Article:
US Medical Licensing Examination.  Minimum passing scores on USMLE Step examinations. http://www.usmle.org/Scores_Transcripts/minimum_passing.html. Accessed March 1, 2010
US Medical Licensing Examination.  Performance on 1996 USMLE examinations: USMLE Step 1. http://www.usmle.org/Scores_Transcripts/performance/1996.html. Accessed March 1, 2010
Federation of State Medical Boards.  2003 USMLE updates. http://www.fsmb.org/usmle_updates2003.html. Accessed March 1, 2010
US Medical Licensing Examination.  2007 USMLE performance data: USMLE administration, minimum passing scores and performance. http://www.usmle.org/Scores_Transcripts/performance/2007.html. Accessed March 1, 2010
Lieberman SA, Frye AW, Thomas L, Rabek JP, Anderson GD. Comprehensive changes in the learning environment: subsequent Step 1 scores of academically at-risk students.  Acad Med. 2008;83(10):(suppl)  S49-S52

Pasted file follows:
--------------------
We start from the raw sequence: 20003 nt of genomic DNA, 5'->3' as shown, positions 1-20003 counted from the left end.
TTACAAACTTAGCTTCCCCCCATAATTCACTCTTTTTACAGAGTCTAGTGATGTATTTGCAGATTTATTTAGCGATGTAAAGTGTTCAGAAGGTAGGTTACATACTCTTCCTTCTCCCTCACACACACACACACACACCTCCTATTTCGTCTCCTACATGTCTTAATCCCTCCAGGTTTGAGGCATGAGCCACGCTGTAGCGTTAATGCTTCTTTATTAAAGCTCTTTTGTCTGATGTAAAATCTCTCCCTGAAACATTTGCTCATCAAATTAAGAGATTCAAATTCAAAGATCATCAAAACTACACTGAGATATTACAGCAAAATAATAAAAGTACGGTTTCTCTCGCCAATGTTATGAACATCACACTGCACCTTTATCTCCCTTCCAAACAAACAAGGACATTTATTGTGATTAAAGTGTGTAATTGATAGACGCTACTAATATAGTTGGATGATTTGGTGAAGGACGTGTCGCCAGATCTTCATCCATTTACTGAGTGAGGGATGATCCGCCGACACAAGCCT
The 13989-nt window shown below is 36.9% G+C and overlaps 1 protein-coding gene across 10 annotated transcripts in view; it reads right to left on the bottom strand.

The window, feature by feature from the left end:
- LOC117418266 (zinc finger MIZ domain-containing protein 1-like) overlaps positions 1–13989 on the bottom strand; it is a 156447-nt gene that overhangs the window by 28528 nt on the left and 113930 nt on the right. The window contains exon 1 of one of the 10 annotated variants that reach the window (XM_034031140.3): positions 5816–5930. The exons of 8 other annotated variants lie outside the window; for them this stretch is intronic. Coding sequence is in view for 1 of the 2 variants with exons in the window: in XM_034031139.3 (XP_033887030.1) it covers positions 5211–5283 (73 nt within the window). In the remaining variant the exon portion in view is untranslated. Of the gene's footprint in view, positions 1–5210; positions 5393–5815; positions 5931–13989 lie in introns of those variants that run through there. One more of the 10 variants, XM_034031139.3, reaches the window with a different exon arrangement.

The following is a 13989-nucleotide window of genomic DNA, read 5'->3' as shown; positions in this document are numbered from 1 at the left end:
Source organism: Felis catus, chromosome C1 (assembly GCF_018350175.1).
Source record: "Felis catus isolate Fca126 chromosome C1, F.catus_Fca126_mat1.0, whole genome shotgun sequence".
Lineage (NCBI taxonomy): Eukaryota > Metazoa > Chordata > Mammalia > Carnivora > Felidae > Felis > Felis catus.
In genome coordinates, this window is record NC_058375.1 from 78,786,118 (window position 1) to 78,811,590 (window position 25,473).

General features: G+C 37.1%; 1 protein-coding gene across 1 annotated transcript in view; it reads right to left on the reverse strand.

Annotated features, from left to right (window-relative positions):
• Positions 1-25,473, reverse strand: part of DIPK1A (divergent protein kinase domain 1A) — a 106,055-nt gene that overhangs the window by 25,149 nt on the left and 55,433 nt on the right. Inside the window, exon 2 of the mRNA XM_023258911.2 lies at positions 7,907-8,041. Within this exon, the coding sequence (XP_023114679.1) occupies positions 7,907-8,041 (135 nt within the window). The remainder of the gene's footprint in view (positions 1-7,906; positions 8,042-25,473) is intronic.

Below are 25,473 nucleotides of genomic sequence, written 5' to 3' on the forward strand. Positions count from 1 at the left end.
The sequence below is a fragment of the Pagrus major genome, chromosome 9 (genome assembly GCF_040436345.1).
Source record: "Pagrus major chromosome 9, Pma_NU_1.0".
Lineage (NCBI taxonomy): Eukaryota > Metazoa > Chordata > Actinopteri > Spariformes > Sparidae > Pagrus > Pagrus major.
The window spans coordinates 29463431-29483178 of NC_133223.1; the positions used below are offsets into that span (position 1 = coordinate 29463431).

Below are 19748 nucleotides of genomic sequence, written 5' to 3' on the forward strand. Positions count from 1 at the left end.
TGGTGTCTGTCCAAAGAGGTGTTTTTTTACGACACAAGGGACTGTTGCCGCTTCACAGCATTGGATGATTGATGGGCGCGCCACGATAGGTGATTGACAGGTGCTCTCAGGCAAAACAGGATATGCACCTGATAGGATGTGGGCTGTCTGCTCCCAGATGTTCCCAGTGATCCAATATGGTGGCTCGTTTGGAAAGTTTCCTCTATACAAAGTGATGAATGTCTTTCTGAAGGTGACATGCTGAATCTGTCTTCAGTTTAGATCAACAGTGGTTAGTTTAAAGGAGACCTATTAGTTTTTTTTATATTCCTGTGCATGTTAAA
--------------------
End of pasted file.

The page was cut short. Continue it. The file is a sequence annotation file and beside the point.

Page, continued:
PubMed   |  Link to Article
Smedley BD, Stith AY, Colburn L, Evans CH. The Right Thing to Do, the Smart Thing to Do: Enhancing Diversity in the Health Professions. Washington, DC: National Academy Press; 2001
Odom KL, Roberts LM, Johnson RL, Cooper LA. Exploring obstacles to and opportunities for professional success among ethnic minority medical students.  Acad Med. 2007;82(2):146-153
PubMed   |  Link to Article
McGrath B, McQuail D. Decelerated medical education.  Med Teach. 2004;26(6):510-513
PubMed   |  Link to Article